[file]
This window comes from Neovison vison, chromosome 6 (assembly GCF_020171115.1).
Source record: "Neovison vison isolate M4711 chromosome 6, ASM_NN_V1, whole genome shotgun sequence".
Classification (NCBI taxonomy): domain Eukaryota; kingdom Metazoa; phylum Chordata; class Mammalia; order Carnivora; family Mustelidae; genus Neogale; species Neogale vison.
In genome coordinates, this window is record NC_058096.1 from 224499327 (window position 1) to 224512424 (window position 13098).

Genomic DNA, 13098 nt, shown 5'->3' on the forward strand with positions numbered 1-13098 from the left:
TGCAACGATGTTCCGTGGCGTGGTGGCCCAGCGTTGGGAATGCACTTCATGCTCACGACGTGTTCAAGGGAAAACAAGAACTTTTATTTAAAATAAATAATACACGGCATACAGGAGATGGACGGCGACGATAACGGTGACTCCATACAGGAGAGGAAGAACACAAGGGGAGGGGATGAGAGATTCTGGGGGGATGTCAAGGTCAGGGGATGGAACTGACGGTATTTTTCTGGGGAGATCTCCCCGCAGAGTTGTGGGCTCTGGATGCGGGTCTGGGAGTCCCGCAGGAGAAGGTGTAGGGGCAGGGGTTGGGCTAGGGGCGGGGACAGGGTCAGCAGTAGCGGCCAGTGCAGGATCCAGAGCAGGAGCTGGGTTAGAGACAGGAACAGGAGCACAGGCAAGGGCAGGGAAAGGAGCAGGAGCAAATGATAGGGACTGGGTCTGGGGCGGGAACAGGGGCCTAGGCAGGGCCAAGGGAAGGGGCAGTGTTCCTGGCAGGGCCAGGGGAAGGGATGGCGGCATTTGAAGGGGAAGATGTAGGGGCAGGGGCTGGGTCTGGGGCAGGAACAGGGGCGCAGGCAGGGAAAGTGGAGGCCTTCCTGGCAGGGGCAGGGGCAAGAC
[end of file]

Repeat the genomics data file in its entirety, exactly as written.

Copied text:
This window comes from Neovison vison, chromosome 6 (assembly GCF_020171115.1).
Source record: "Neovison vison isolate M4711 chromosome 6, ASM_NN_V1, whole genome shotgun sequence".
Classification (NCBI taxonomy): domain Eukaryota; kingdom Metazoa; phylum Chordata; class Mammalia; order Carnivora; family Mustelidae; genus Neogale; species Neogale vison.
In genome coordinates, this window is record NC_058096.1 from 224499327 (window position 1) to 224512424 (window position 13098).

Genomic DNA, 13098 nt, shown 5'->3' on the forward strand with positions numbered 1-13098 from the left:
TGCAACGATGTTCCGTGGCGTGGTGGCCCAGCGTTGGGAATGCACTTCATGCTCACGACGTGTTCAAGGGAAAACAAGAACTTTTATTTAAAATAAATAATACACGGCATACAGGAGATGGACGGCGACGATAACGGTGACTCCATACAGGAGAGGAAGAACACAAGGGGAGGGGATGAGAGATTCTGGGGGGATGTCAAGGTCAGGGGATGGAACTGACGGTATTTTTCTGGGGAGATCTCCCCGCAGAGTTGTGGGCTCTGGATGCGGGTCTGGGAGTCCCGCAGGAGAAGGTGTAGGGGCAGGGGTTGGGCTAGGGGCGGGGACAGGGTCAGCAGTAGCGGCCAGTGCAGGATCCAGAGCAGGAGCTGGGTTAGAGACAGGAACAGGAGCACAGGCAAGGGCAGGGAAAGGAGCAGGAGCAAATGATAGGGACTGGGTCTGGGGCGGGAACAGGGGCCTAGGCAGGGCCAAGGGAAGGGGCAGTGTTCCTGGCAGGGCCAGGGGAAGGGATGGCGGCATTTGAAGGGGAAGATGTAGGGGCAGGGGCTGGGTCTGGGGCAGGAACAGGGGCGCAGGCAGGGAAAGTGGAGGCCTTCCTGGCAGGGGCAGGGGCAAGAC